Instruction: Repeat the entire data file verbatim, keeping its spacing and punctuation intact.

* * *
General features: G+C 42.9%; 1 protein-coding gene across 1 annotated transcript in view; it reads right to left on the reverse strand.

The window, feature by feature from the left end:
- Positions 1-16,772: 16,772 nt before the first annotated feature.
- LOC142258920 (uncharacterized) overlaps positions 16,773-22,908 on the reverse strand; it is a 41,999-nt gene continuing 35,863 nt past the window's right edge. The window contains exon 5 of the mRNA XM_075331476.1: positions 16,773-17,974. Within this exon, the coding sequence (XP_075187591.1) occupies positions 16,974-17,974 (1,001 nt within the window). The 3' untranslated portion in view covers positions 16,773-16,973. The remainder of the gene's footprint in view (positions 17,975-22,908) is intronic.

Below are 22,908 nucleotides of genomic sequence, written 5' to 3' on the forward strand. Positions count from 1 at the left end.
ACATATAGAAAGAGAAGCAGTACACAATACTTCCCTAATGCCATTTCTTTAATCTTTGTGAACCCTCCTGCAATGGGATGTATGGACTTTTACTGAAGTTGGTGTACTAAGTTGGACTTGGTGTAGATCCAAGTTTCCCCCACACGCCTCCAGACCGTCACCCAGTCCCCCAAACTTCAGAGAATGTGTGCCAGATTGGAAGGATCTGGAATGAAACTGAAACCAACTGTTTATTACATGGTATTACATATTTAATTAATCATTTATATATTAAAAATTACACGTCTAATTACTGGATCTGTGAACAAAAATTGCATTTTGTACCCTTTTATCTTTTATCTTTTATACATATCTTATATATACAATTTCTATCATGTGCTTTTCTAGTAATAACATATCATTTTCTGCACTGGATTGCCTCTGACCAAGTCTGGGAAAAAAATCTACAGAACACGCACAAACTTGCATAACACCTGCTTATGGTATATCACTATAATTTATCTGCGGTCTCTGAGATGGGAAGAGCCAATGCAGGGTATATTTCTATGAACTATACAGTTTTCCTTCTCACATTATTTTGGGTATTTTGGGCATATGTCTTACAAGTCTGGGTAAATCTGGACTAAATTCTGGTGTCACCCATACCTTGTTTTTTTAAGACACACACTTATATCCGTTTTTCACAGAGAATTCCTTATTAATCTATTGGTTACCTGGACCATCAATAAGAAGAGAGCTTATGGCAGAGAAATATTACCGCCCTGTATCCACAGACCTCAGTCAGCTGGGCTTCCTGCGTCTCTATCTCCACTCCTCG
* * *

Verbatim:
General features: G+C 42.9%; 1 protein-coding gene across 1 annotated transcript in view; it reads right to left on the reverse strand.

The window, feature by feature from the left end:
- Positions 1-16,772: 16,772 nt before the first annotated feature.
- LOC142258920 (uncharacterized) overlaps positions 16,773-22,908 on the reverse strand; it is a 41,999-nt gene continuing 35,863 nt past the window's right edge. The window contains exon 5 of the mRNA XM_075331476.1: positions 16,773-17,974. Within this exon, the coding sequence (XP_075187591.1) occupies positions 16,974-17,974 (1,001 nt within the window). The 3' untranslated portion in view covers positions 16,773-16,973. The remainder of the gene's footprint in view (positions 17,975-22,908) is intronic.

Below are 22,908 nucleotides of genomic sequence, written 5' to 3' on the forward strand. Positions count from 1 at the left end.
ACATATAGAAAGAGAAGCAGTACACAATACTTCCCTAATGCCATTTCTTTAATCTTTGTGAACCCTCCTGCAATGGGATGTATGGACTTTTACTGAAGTTGGTGTACTAAGTTGGACTTGGTGTAGATCCAAGTTTCCCCCACACGCCTCCAGACCGTCACCCAGTCCCCCAAACTTCAGAGAATGTGTGCCAGATTGGAAGGATCTGGAATGAAACTGAAACCAACTGTTTATTACATGGTATTACATATTTAATTAATCATTTATATATTAAAAATTACACGTCTAATTACTGGATCTGTGAACAAAAATTGCATTTTGTACCCTTTTATCTTTTATCTTTTATACATATCTTATATATACAATTTCTATCATGTGCTTTTCTAGTAATAACATATCATTTTCTGCACTGGATTGCCTCTGACCAAGTCTGGGAAAAAAATCTACAGAACACGCACAAACTTGCATAACACCTGCTTATGGTATATCACTATAATTTATCTGCGGTCTCTGAGATGGGAAGAGCCAATGCAGGGTATATTTCTATGAACTATACAGTTTTCCTTCTCACATTATTTTGGGTATTTTGGGCATATGTCTTACAAGTCTGGGTAAATCTGGACTAAATTCTGGTGTCACCCATACCTTGTTTTTTTAAGACACACACTTATATCCGTTTTTCACAGAGAATTCCTTATTAATCTATTGGTTACCTGGACCATCAATAAGAAGAGAGCTTATGGCAGAGAAATATTACCGCCCTGTATCCACAGACCTCAGTCAGCTGGGCTTCCTGCGTCTCTATCTCCACTCCTCG